Wednesday 28 June 2017

Noonan under pressure to give tax breaks for market towns

Finance Minister Michael Noonan is coming under intense pressure from a group of Fine Gael backbenchers to introduce tax incentives to help boost some of the country's most recession-hit towns
Finance Minister Michael Noonan is coming under intense pressure from a group of Fine Gael backbenchers to introduce tax incentives to help boost some of the country's most recession-hit towns
Niall O'Connor

Niall O'Connor

Finance Minister Michael Noonan is coming under intense pressure from a group of Fine Gael backbenchers to introduce tax incentives to help boost some of the country's most recession-hit towns.

Fine Gael TDs are growing deeply frustrated at the Government's efforts to ensure the economic recovery spreads beyond the main urban areas.

The issue dominated the Fine Gael parliamentary party meeting this week during which Mr Noonan was urged to introduce specific tax incentives in October's Budget.

Deputies told Mr Noonan directly that little is being done to address the problem of derelict shops and that the issue is being raised constantly by voters on the doorsteps.

A motion, tabled by Mayo TD Michelle Mulherin, called on Mr Noonan to bring in tax breaks for businesses, first-time buyers and owner-occupiers who revive dormant properties in market towns.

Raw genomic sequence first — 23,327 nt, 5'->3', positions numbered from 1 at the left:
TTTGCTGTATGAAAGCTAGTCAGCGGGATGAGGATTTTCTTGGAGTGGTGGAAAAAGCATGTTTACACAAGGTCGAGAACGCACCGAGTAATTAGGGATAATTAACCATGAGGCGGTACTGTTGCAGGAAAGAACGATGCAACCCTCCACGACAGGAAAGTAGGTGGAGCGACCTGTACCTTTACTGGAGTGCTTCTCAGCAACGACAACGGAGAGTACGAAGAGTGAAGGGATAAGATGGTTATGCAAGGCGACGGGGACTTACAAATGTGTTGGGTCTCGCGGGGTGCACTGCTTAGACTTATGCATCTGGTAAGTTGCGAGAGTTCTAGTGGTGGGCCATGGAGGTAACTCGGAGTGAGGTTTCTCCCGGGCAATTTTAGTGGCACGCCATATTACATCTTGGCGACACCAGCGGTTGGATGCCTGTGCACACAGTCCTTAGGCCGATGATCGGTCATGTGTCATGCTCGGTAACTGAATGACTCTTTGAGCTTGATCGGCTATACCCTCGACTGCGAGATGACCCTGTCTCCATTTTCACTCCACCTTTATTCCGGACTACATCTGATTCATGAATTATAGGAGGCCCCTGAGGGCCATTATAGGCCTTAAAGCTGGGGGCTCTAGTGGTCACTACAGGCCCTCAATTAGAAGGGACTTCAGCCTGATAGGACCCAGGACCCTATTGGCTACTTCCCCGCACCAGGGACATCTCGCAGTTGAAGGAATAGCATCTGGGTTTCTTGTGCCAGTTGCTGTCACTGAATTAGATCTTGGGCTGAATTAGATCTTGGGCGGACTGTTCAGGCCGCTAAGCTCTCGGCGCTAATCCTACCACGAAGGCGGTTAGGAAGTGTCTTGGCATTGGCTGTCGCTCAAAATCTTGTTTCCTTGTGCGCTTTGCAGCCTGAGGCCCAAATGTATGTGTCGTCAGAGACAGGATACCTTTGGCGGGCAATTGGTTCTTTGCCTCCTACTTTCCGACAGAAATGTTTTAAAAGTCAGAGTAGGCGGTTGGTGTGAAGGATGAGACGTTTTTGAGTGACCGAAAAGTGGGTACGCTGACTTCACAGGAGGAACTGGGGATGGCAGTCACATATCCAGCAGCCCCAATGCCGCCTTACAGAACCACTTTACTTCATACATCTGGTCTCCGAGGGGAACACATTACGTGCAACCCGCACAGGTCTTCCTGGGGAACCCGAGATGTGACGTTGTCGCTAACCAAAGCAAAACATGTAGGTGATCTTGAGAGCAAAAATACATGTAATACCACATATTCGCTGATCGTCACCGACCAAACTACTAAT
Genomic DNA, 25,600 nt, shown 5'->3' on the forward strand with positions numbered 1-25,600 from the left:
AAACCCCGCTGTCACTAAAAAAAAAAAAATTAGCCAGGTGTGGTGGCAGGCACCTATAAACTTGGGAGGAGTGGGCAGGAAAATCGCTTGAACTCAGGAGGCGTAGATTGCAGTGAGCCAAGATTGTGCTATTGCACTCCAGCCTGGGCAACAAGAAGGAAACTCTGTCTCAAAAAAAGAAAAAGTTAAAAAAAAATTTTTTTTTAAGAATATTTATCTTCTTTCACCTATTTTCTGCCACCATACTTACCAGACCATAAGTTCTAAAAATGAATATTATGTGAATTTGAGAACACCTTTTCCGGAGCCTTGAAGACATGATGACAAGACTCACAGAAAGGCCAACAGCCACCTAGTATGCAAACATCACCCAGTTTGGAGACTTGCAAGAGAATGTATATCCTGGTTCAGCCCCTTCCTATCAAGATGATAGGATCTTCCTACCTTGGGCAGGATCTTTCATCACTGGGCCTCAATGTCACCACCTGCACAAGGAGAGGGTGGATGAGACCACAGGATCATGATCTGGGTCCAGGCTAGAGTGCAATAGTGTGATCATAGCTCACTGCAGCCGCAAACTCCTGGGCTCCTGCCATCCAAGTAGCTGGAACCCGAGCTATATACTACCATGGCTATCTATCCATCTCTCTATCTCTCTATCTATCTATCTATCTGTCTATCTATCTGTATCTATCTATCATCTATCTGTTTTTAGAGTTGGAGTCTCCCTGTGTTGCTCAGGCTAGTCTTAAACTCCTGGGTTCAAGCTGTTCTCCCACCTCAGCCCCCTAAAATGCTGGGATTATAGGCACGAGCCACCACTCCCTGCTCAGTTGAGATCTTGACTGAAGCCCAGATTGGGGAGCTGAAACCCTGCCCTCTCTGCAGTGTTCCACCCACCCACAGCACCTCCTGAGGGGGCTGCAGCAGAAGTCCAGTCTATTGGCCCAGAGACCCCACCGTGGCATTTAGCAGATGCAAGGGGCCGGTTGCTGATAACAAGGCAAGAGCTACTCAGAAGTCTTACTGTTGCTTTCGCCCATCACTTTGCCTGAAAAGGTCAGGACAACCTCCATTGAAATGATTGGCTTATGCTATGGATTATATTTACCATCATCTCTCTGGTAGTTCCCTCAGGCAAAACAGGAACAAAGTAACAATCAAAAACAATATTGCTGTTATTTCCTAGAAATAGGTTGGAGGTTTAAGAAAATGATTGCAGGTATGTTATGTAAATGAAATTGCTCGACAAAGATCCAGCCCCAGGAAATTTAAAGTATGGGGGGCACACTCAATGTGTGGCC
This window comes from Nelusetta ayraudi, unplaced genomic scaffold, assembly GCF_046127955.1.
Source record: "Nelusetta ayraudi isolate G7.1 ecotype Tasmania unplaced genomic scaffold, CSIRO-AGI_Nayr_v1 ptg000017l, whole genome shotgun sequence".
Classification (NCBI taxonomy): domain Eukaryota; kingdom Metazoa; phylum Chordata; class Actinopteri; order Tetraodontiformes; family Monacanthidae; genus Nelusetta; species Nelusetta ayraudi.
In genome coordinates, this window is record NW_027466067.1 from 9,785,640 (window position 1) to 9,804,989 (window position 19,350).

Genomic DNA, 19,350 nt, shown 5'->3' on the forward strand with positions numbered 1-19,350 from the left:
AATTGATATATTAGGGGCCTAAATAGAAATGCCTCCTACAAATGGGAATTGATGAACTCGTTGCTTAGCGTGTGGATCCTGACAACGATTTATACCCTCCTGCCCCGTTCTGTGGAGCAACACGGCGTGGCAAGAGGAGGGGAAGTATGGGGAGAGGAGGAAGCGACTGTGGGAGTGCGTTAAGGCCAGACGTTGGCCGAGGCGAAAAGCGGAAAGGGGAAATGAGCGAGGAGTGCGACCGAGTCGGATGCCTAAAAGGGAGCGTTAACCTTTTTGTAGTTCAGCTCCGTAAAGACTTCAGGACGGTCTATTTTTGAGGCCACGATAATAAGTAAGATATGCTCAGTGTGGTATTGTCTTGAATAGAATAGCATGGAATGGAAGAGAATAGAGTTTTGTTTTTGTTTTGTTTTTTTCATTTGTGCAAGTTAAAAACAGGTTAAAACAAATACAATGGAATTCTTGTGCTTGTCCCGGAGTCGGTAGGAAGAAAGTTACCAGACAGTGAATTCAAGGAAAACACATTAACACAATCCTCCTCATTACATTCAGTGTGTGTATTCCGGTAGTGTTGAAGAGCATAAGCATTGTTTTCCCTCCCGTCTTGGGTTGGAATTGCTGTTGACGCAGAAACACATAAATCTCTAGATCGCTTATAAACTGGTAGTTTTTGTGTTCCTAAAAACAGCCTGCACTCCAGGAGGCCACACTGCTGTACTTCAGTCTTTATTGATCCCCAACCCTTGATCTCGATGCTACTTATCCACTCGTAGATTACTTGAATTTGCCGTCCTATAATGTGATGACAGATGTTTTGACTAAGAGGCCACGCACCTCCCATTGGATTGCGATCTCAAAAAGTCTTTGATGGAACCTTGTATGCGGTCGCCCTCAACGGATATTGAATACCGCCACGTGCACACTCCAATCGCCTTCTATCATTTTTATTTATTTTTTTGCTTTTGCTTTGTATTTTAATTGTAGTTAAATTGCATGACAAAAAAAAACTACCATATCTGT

The proposal, which is similar to the Living City initiative, would see tax relief offered to those who refurbish vacant buildings for either business or living purposes.

But sources at the meeting said there was surprise at the response given by Mr Noonan, who was said to be "lukewarm" over the idea.

A significant number of backbenchers spoke in favour of the motion, including Kerry TD Brendan Griffin; Cavan/Monaghan TD Sean Conlan; Dun Laoghaire TD Mary Mitchell O'Connor; Laois/Offaly TD Marcella Corcoran Kennedy; Longford/Westmeath TD Gabrielle McFadden; Carlow/Kilkenny TD Pat Deering; and Senator Cáit Keane.

Ms Mulherin told the meeting that there was now a significant need to reinvigorate small towns and said such an incentive should be worked on as part of the upcoming Budget.

Ms Mitchell O'Connor backed the proposal, adding that any such incentives should be targeted at those willing to make use of the space above shops.

She said the issue was not just confined to rural Ireland and that traders mentioned it regularly to her in towns like Dun Laoghaire.

Mr Conlan said at the meeting that many towns in his constituency are blighted by derelict buildings and that it is important incentives are introduced.

Sources present at the meeting said they were surprised at Mr Noonan's response to Ms Mulherin's proposal, adding that they do not feel he gave it enough credit.

He told the meeting that incentives are already in place for such works, such as the home improvement grant.

It was also suggested to Ms Mulherin that the matter was one to be considered by Environment Minister Alan Kelly but she disagreed.

During the meeting, Foreign Affairs Minister Charlie Flanagan said the issue should instead be examined by an internal working group who would consider the matter for inclusion in the party's General Election manifesto.

Ms Mulherin, who shares a constituency with Taoiseach Enda Kenny, could not be reached for comment last night.

Irish Independent

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